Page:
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Aug. 6, 2020

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In Our View, Dec. 28: Two Shades of Green

Environmental, economic concerns do not have to be mutually exclusive

The Columbian
Published:

Despite the many proclamations to the contrary, concern for the environment is not destined to lead to economic collapse. If managed properly, with due diligence for striking a balance between ecological and capitalistic concerns, a green economy can be vibrant and fruitful.

It is in that vein that Gov. Chris Gregoire’s latest endeavor should be viewed as an opportunity, rather than a detriment. Gregoire announced last week that she wants state government to be carbon neutral by 2020, and that the state Department of Ecology will be the first to enact measures toward that goal.

According to The Associated Press, Ecology Director Ted Sturdevant said strategies for meeting that desire likely will include purchasing electric vehicles when they are available and an infrastructure exists to support them; increasing the department’s use of renewable energy; and reducing waste and turning what remains into resources.

Yes, those ideas sound vague. But that is inevitable as the state and its citizens continue to sail into uncharted waters. The push for carbon neutrality is relatively new, and not every effort is going to be well-defined or hailed as a rousing success.

Yet while there are perfectly good reasons for questioning the validity of “global warming” or the need for carbon neutrality, it is difficult to ignore or eschew efforts to preserve the environment.

Typically, carbon neutrality is defined as having a net-zero carbon footprint — balancing carbon emissions with an equivalent amount of offsets. The cynic might say that means that state government is going to be planting a lot of trees, but the effort goes beyond that. And it calls to mind some pie-in-the-sky efforts of the past.

In delivering his Inaugural Address in 1961, President Kennedy said, “I believe that this nation should commit itself to achieving the goal, before this decade is out, of landing a man on the moon and returning him safely to earth.”

Surely, that was viewed by many at the time as an absurd proposition. And while the endeavor eventually was successful, the benefits did not rest on the final result. The technological and inspirational advancements generated by the effort itself were a boon to the nation.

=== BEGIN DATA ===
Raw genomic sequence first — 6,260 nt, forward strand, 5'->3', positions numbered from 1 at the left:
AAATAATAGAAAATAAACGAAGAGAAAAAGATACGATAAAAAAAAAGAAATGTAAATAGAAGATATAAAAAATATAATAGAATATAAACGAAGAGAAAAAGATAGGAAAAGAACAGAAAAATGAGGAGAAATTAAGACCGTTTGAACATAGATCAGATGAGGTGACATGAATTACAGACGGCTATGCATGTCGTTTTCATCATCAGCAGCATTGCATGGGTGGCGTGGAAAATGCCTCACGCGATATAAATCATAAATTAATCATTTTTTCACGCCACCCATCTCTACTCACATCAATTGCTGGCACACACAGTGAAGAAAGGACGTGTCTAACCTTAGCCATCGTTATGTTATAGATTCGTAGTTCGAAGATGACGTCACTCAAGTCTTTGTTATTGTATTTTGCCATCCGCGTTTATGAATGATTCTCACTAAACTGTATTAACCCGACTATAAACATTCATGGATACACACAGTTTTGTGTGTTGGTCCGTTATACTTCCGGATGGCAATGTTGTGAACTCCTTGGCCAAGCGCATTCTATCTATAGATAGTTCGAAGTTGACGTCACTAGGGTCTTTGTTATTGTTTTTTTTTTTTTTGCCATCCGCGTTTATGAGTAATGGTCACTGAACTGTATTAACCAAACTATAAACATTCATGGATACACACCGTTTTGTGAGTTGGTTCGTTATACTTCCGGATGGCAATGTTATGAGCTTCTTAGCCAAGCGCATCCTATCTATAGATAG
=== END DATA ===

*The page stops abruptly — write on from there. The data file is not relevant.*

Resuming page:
So, too, can efforts for carbon neutrality boost us. We might not get there, but we’ll be better for the effort. Technological breakthroughs and industrial transformations — many of them unpredictable at this point — will result.

Consider the benefits that are being generated by the development of wind energy. The Port of Vancouver estimates that 100,000 longshore work hours have been spent on wind-energy cargo this year. And a pair of deals with Vestas Wind Systems and Siemens Energy are expected to provide 235 jobs at the Port of Vancouver and $20 million in extended annual economic value.

The bottom line: There is green to be made in a green economy, benefitting the kind of entrepreneurs who have long been celebrated in the United States.

Diehard free-marketers might consider this to be a violation of economic principle, and they would be correct. But it’s nothing new for government to play a role in generating new economies, and it’s not necessarily a bad thing. When dealing with economies of scale, sometimes government is the only engine large enough to pull the train.

Gregoire, in making her announcement last week, also noted that the state has received $5 million in stimulus money to help businesses, nonprofit groups and government agencies pay for energy-efficient retrofits. The money is available, and it will go to those who generate practical and beneficial ideas.

And along the way, the proposition will help prove that environmental concerns and economic concerns are not mutually exclusive.

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